Once I was topped off, and they removed my IV, and gave me my discharge papers, I walked out – past the gurney where my roommate now sat, waiting, for 3 policemen and 3 techs to transport him back to the County Hospital, where they will decide whether he will be discharged, or whether he will continue to be treated for the episode during which he was arrested. They will decide. I walked past him a free person. It is difficult for me to walk; he is able bodied. But I am free, and he is not. But for the grace of god I would be imprisoned too. A high-functioning Bipolar instead carries their prison with them wherever they tread. It becomes heavy over time – perhaps so much so that you want someone else to take over guard duty. Like when you are crying to the point of retching, helpless to stop. It feels like spasms, but it drags your emotions along with it, so that you are stuck between the emotion your heart elicits, and the physical response that consumes you. Back and forth, until you are drained and can’t feel anything at all anymore. You stop responding and you stop caring. Someone needs to guard the thin curtains that divide the room.

Good experience in the ER today

I had a very good experience in the ER today. I asked to be taken to the research hospital and this time they were able to accommodate me. I began seizuring this morning when my arrhythmia kicked in. I wasn’t able to correct it. I have been using D-Earth throughout the day and night to keep my electrolytes up. But this morning I took more than the usual amount and started seizuring anyway. At that point I wondered if I was hyperkalemic, so I had to get my potassium level measured right away, as the symptoms of too-little potassium and too-much potassium are identical: an imbalance in either direction will trigger an arrhythmia, then seizures, cell death, organ failure, and finally cardiac arrest.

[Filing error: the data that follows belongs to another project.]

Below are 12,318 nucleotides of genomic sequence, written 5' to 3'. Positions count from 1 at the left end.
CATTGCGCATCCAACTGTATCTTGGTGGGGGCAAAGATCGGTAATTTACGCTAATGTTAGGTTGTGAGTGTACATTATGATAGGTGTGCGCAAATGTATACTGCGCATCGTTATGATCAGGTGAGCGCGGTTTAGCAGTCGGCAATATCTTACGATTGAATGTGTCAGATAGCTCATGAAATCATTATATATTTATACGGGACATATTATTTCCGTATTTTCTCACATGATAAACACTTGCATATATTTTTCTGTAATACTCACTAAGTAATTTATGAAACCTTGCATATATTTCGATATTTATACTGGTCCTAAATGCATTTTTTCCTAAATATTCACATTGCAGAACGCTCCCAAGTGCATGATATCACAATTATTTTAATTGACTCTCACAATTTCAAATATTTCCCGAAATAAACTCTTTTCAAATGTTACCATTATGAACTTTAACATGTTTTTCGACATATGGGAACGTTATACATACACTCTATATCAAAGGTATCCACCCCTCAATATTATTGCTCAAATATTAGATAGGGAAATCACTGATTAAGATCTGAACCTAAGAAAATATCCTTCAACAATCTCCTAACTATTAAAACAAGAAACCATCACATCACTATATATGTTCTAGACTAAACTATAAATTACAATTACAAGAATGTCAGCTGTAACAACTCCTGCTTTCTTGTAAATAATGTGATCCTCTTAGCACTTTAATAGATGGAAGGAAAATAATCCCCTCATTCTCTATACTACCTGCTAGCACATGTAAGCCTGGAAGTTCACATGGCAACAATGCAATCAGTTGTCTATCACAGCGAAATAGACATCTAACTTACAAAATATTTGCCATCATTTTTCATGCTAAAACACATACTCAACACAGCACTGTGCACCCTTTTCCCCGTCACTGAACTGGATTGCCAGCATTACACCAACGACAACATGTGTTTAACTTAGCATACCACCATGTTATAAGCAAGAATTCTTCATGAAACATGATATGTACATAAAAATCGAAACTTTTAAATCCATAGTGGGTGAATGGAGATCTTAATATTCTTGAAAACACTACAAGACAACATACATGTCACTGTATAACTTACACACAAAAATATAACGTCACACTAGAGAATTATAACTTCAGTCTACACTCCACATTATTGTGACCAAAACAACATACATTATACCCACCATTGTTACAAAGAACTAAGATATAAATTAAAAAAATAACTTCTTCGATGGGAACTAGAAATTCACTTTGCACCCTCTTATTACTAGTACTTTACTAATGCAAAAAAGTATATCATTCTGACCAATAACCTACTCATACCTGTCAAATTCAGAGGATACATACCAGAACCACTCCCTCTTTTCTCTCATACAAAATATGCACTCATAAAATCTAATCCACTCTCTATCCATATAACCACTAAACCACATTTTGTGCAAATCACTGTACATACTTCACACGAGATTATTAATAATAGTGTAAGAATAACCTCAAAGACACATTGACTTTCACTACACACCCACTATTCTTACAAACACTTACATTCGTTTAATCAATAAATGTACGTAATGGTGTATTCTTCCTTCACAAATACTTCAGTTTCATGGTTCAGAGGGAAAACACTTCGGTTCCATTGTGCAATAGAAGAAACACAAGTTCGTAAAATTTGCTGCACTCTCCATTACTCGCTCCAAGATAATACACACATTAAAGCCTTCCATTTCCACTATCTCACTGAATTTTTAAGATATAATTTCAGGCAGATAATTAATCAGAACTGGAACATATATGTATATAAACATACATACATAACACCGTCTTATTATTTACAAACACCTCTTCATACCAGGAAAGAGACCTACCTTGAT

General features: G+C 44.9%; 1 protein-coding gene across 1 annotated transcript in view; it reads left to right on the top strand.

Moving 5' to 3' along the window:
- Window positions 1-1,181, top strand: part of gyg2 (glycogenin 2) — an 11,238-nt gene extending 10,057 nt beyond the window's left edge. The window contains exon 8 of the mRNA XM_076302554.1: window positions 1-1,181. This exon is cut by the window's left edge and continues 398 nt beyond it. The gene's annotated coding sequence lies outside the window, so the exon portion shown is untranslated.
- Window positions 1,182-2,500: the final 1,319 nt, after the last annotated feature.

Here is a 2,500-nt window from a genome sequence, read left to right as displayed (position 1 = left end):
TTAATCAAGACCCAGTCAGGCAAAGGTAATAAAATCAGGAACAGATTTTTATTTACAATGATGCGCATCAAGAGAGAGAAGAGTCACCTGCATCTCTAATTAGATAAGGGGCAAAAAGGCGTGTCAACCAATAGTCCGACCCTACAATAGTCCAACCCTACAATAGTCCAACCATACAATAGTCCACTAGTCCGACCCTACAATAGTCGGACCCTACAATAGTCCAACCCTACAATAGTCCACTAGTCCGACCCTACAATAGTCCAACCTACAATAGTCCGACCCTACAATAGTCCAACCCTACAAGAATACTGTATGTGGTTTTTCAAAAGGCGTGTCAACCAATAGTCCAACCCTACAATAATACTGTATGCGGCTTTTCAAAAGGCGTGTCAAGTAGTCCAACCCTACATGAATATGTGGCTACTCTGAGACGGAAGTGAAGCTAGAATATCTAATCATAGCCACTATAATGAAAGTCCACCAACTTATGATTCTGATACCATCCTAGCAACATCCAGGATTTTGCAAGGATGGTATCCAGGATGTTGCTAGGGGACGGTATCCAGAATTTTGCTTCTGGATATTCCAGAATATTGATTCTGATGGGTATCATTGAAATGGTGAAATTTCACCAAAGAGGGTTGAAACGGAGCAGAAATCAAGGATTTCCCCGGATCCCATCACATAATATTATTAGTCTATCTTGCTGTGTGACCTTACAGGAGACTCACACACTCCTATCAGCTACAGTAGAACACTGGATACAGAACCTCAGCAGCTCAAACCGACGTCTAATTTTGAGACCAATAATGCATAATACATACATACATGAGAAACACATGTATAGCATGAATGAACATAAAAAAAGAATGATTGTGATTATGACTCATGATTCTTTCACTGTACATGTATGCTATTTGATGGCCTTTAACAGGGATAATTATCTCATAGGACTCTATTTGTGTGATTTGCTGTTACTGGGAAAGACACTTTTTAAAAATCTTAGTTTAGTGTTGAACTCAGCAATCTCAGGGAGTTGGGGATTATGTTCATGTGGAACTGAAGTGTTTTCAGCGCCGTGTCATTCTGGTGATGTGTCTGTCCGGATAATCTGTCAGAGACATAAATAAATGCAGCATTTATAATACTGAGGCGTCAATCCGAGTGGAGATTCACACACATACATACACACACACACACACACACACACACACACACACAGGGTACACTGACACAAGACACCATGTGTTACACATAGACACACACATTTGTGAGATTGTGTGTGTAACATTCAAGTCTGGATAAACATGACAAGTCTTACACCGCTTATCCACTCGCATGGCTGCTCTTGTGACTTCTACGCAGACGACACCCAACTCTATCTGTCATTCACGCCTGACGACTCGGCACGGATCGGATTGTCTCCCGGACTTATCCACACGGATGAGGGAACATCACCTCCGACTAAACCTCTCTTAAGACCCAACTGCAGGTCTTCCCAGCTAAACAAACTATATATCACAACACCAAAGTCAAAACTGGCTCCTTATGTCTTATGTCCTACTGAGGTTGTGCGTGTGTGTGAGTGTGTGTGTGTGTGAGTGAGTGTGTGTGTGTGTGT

My QT phase was not prolonged when they measured it – the arrhythmia subsided after about 35", before ECG hooked up in ambulance. As I was extremely dizzy and unable to move my limbs, we proceeded to the ER. While there, I was surprised they had the tech measure my standing and sitting heart rate, in addition to prone. I had told them I was orthostatic intolerant, but I didn’t expect them to know what I was talking about. It was a good thing they measured it: 40 pts. increase upon sitting (from prone position), and 40 pts. increase again while standing (from sitting up). The maximum difference (80 pts) is double what Dr. Ahern measured when I was on the tilt table in December 2012 (though I imagine the tilt table would exhibit less variation under the same conditions). It could be the orthostatic intolerance episodes are triggering Long QT, as standing has now become a significant physical stressor. Normally OI would trigger tachycardia. They administered saline without my having to ask them (even before they confirmed orthostatic intolerance), and gave me a liquid oral solution of electrolytes after finding my potassium low. They did not complain at all when I refused the potassium pills, since potassium gluconate triggers diarrhea. (Potassium was low at 3.6 surprisingly, after a full tablespoon of D-earth between 4 and 7 am this morning.) Discharge instructions: No more caffeine ;-( Also I got a reference sent to an arrhythmia center, where I am supposed to report asap. However, the physician did not know whether they accept medi-CAL, and the state has not yet processed my application for insurance (submitted in December). So I am likely a long way away from the arrhythmia center.